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December 2015 Issue
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Highway to Haast

Near the summit of Mt Haast. Photo: Pat Barrett
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Mt Haast, Victoria Conservation Park

Approaching Springs Junction from the east, the large pyramid-shaped summit of Mt Haast rears above its neighbouring peaks.

For Bryce, Mike, and myself, making the summit was our goal for a day trip from Christchurch. It was a fair distance to travel, but with a reasonable forecast, the lure of the western slopes of the Main Divide was hard to resist.

Mt Haast is modest in altitude, just 1587m, has a track to the bushline and a poled route from there to the top. Some might call it a highway, but let’s not presume too much – it’s still almost 1000m of altitude gain from road to summit, and those metres get steeper as you approach the top.

But first the bush. An easy angled trail begins right beside the highway just west of Rahu Saddle and continues at a pleasant gradient all the way to the bush edge. The forest is mixed and always changing, particularly when heading higher into the subalpine zone. Here, the crunchy fronds of mountain neinei – a flaxy shrub typically found at this level in the west – predominates, creating a carpet of decaying vegetation over the forest floor.

The neinei is a harbinger of the bush edge, which we reached soon after. Scampering up onto a tussock knoll, we surveyed the region spread out below in increasing detail as we ascended.

At 180,000ha, Victoria Conservation Park is New Zealand’s largest conservation park. It’s reminiscent of Fiordland with reasonably easily traversed tops surrounded by fearsome battlements consisting of forest floor to bush edge bluffs, massive scarps, skinny two-boot-width ridge crests, truncated spurs and alpine cirques. All of which are features of past glaciation and it’s what makes a visual examination of the area so arresting.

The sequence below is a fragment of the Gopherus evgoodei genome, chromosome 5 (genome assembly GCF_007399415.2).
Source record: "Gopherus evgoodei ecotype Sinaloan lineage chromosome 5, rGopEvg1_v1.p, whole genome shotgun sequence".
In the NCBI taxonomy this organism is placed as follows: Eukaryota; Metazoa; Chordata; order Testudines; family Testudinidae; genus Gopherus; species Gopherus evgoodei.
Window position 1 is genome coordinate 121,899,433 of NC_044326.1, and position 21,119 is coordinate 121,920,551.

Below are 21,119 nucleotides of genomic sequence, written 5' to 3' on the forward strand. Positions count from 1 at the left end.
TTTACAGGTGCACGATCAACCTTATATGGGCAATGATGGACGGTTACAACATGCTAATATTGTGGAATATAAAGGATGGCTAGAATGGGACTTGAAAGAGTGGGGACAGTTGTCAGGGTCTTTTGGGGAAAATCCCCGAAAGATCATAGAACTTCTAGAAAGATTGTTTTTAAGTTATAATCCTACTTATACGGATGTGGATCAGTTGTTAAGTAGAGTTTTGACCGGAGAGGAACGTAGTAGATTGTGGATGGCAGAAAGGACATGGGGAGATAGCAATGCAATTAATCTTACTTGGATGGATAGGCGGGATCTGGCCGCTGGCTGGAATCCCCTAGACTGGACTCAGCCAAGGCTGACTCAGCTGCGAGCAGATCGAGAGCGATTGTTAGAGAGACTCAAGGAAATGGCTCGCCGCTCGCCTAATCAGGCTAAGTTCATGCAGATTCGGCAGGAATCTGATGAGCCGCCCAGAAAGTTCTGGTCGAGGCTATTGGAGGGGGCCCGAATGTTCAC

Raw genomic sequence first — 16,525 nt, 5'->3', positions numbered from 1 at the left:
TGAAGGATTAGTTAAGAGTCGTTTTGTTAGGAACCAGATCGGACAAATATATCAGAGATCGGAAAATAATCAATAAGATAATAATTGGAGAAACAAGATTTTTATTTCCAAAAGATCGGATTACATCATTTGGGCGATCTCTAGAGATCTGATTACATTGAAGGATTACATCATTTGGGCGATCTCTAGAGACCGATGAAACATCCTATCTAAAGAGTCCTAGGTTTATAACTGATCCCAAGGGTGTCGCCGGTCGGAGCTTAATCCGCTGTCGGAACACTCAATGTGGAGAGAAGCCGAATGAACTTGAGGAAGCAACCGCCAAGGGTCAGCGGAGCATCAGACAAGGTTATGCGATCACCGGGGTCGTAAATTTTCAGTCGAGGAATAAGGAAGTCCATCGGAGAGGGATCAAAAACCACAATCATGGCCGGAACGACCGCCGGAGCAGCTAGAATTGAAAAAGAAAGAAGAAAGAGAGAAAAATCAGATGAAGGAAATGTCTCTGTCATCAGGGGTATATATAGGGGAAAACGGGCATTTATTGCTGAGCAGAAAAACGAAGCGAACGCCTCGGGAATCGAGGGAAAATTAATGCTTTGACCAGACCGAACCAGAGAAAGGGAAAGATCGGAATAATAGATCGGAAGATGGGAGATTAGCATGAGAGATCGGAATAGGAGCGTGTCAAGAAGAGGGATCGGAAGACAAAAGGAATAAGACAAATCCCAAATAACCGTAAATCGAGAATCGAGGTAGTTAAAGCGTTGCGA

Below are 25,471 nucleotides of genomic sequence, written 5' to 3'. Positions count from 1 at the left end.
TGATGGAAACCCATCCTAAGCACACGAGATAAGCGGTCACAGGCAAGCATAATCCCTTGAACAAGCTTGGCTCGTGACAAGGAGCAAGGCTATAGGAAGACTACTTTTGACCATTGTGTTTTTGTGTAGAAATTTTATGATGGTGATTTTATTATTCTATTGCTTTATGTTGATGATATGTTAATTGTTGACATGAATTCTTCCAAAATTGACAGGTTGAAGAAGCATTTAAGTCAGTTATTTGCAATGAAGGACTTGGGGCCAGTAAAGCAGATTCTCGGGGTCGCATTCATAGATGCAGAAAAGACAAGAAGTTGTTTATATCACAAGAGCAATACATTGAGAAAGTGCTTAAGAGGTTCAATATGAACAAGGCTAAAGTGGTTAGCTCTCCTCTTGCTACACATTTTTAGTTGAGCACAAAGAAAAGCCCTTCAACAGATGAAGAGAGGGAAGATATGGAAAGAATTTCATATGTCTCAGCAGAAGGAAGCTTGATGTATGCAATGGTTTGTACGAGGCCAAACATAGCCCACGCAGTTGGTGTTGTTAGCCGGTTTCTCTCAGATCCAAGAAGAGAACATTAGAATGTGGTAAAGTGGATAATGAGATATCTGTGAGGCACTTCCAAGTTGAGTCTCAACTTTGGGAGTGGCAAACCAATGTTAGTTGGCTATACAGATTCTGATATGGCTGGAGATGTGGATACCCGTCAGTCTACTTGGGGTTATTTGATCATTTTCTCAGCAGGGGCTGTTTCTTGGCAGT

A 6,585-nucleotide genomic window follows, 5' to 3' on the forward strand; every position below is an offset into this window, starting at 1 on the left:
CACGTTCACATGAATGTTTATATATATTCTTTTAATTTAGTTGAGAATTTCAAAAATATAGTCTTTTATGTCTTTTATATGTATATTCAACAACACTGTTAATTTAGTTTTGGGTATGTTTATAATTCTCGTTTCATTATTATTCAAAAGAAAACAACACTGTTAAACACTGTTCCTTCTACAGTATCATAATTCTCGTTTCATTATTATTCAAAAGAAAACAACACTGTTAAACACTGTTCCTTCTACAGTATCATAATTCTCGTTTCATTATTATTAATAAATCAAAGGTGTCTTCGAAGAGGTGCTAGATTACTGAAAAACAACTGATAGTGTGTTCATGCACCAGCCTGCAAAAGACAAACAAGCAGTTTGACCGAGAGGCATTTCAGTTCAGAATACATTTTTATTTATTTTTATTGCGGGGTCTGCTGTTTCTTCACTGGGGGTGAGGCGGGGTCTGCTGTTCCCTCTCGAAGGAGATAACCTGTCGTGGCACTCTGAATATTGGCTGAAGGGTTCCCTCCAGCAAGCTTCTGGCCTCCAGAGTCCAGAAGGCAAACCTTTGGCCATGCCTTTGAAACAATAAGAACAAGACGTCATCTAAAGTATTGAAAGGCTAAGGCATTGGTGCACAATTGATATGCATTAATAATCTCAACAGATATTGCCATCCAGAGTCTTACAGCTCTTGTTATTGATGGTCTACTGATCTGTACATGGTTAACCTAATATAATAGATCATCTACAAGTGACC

The ridge crest steepens and narrows as the summit is approached requiring extra care where over-steepened gullies spiral away beneath the track edge. The peaks were gone – for the moment.

We piled up onto the summit, found a sheltered spot below some rocks and tucked into lunch.

I’d had ideas of continuing along the ridge crest where it forms a horseshoe-shaped boundary above the Rahu River, but with the route hidden in the clouds I ruled this out.

Mike quipped that he didn’t bring enough food for that option, followed by Bryce who didn’t bring enough daylight. It was down again, but not by the same route. I’d spied an alternative: the south-east ridge of Mt Haast.

This option curves away from the summit and over a nice tussock ridge and bench followed by thick trackless bush. The first part was cruise country, with grand views and lots of photo stops where bluffs plummeted into the forest below. Then came the bush.

Open at first, we made quick time watching the altimeter, map, and compass for the best way. At 900m, we broke left, north-east, descending into easy angled terrain dominated by rapidly thickening forest, scrub, mud holes, and pole beech. A desperate hour or so of travel saw us fighting, falling, sliding, and crawling through the mess, all the time regretting the descent route – well almost, until we fell out onto the road for a quick walk back to the ute. Mt Haast – maybe not a highway after all.

 

Wild File

Access A signposted track 1.8km west of Rahu Saddle on SH7

Grade Moderate

Time 3-4hr to summit. Round trip 6-8hr

Distance 2.35km to summit

Total ascent 922m

Map BT22

 

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